Thoughts About Censorship for Music Freedom Day 2007

With Freemuse’s global forum on censorship, Music Freedom Day 2007, right around the corner, I’ve been pondering over the idea of censorship. The idea of a banned musician is likely to conjure up an image of some frail songwriter holed up in a wretched apartment or hut with a battered guitar, afraid to make his or her way out onto the streets for fear of the secret police, whose mission it is to pick up and torture anyone who dares challenges the local government’s prevailing idea of public good. Now, the very notion of musical freedom denied or extinguished by means of decree or execution raises our hackles here in the West, but what does our own definition of freedom mean to the rest of the world?
 Freedom – there’s that peculiar word that pops up at almost every turn these days; the word that’s used as an impermeable protective shield for any idea, point of view or military action. But what does freedom really mean when it comes to music? For most, when we talk about censorship in music we tend to think in very clear lines between right and wrong, as in the pre-invasion religious leaders in Afghanistan who banned music altogether or Senegal’s attempts the past couple of years at censoring outspoken musicians.There’s the recent story about the Mujahideen Bajaur in Bajaur, Pakistan that has insisted that all public transportation drivers end the un-Islamic act of playing music on buses. There’s another story of a religious leader in West Bengal village of Kanupur, who has banned all music at home and in public performance.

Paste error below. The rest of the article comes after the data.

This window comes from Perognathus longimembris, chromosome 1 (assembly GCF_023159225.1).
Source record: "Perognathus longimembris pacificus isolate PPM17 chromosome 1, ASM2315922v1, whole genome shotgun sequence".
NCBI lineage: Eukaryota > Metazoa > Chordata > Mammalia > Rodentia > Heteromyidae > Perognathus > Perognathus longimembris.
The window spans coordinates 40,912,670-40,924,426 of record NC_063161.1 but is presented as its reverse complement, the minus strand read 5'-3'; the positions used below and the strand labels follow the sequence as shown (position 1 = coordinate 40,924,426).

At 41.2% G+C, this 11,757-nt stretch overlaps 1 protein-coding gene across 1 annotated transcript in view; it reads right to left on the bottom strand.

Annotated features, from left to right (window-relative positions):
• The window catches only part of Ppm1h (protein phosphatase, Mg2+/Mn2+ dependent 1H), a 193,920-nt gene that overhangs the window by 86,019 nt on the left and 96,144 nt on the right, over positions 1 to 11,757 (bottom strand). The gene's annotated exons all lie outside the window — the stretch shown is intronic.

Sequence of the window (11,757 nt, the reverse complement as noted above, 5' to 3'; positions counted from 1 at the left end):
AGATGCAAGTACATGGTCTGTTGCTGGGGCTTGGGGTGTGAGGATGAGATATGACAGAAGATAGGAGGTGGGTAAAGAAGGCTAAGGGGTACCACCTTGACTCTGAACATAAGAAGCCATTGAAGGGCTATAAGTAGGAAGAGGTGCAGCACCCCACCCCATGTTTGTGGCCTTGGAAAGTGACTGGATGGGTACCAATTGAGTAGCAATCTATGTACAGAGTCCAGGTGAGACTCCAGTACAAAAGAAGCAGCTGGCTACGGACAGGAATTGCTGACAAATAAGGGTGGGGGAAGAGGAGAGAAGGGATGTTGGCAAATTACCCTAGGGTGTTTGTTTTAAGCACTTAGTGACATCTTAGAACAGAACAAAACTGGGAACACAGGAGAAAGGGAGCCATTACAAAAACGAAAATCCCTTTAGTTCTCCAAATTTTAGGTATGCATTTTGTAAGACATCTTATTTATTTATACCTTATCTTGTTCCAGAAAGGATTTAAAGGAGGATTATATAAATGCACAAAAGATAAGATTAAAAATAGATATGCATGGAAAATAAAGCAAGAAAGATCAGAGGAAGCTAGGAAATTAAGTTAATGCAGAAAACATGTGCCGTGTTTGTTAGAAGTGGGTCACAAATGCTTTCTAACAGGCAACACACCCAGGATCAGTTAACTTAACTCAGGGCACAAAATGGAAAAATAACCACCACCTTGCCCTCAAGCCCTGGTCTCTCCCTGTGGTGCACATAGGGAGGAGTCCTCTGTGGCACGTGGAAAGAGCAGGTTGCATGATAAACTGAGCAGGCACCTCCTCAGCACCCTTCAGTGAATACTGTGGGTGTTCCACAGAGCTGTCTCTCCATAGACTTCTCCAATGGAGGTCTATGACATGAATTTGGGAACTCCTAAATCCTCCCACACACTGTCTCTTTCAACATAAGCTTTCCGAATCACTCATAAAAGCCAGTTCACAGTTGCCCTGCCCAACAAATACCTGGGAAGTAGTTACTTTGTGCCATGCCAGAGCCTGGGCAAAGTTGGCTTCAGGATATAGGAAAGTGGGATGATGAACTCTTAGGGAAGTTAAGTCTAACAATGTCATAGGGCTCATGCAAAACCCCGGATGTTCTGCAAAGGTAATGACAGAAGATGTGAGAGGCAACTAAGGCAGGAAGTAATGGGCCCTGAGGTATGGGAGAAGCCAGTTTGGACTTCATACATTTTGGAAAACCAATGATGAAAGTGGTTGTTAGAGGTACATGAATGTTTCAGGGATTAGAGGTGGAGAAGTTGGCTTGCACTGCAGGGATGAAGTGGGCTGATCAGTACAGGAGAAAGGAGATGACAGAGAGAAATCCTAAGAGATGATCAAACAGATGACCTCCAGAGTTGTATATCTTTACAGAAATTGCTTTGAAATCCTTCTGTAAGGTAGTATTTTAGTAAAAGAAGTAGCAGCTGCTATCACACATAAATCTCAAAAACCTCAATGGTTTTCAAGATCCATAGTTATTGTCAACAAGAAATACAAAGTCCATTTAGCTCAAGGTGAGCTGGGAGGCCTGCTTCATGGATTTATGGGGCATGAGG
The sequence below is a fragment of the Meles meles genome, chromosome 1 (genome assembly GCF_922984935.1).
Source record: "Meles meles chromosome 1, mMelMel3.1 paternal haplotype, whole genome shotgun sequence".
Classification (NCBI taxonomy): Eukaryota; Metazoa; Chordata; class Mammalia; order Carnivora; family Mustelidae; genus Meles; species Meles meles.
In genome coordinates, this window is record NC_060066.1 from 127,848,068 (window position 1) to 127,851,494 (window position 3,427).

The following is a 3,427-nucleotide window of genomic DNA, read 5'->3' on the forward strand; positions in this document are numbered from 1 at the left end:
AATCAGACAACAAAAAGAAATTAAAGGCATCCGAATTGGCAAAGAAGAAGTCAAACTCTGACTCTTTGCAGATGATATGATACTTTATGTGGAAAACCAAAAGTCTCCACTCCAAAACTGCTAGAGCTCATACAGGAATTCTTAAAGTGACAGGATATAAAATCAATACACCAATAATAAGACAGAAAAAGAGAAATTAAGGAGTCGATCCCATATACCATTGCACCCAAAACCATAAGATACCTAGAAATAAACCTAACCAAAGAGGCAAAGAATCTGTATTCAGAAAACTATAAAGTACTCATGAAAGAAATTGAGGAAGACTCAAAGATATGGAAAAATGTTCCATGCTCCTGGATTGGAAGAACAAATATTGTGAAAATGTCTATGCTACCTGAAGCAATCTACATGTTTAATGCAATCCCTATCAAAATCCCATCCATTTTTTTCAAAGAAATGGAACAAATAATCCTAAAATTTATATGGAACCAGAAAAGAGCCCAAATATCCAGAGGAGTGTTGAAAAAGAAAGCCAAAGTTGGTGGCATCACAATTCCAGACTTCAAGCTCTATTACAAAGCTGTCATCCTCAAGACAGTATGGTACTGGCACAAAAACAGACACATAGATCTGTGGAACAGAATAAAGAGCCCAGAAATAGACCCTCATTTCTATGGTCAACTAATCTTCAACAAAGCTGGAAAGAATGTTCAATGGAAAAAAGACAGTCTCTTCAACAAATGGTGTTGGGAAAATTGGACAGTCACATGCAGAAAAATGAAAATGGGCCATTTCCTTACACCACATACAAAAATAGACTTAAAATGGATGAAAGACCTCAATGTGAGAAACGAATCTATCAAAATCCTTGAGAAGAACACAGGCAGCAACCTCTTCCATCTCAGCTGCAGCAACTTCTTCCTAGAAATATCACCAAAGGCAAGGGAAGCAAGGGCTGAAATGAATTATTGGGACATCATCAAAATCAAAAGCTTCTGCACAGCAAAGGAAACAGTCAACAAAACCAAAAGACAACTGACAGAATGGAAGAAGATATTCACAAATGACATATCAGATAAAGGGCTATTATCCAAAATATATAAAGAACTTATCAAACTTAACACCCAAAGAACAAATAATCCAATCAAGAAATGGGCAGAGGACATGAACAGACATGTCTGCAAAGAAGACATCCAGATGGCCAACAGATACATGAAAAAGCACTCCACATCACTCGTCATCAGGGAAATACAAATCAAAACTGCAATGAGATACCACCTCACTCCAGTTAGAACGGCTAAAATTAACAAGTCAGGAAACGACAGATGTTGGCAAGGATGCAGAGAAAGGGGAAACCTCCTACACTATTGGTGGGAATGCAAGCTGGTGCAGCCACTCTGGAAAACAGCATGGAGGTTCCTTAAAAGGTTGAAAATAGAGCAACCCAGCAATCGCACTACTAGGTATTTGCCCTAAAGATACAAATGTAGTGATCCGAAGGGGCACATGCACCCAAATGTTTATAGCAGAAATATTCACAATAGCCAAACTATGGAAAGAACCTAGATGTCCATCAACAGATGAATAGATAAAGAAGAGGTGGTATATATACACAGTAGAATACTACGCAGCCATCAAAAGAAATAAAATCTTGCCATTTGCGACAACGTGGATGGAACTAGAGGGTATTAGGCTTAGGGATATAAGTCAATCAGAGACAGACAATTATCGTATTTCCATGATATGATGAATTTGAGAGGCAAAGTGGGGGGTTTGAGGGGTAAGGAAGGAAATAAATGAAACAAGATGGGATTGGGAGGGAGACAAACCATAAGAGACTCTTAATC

Thomas Mapfumo, censored and hounded by the Zimbabwean government fled to the US, only to fear for his life when rumors spread about a murder plot when he chose to return to Zimbabwe. These stories slip in out of the public radar and most have an air of righteous indignation attached to them, as if we alone in the West are the arbiters of good and evil.

I think it’s become too easy for us to look at other governments with disdain in our flinty glares and our lips curled in disgust at their attempts to censor music and punish the musicians who are responsible when the current flow of freedom in the West is thready at best and often choked with illusive brands of censorship. What I struggle with as an American is the question – Is censorship ever right if I don’t like the message?

According to the United Nations’ Covenant on Civil and Political Rights I have the right "to hold opinions without interference" and "the right to freedom of expression." Now here’s the rub, I must in order to exercise these rights I have the responsibility to "respect the rights or reputations of others." It gets even trickier with a restriction on my rights as it applies to the "protection of national security or of public order, or of public health and morals."

That’s pretty vague language. Seen in a shaded light of the right or the left there’s plenty of elbow room in those words about the public good to censor just about anyone. So do we have the right to censor those whose message makes us cringe, that makes us want to riot, that makes us sick?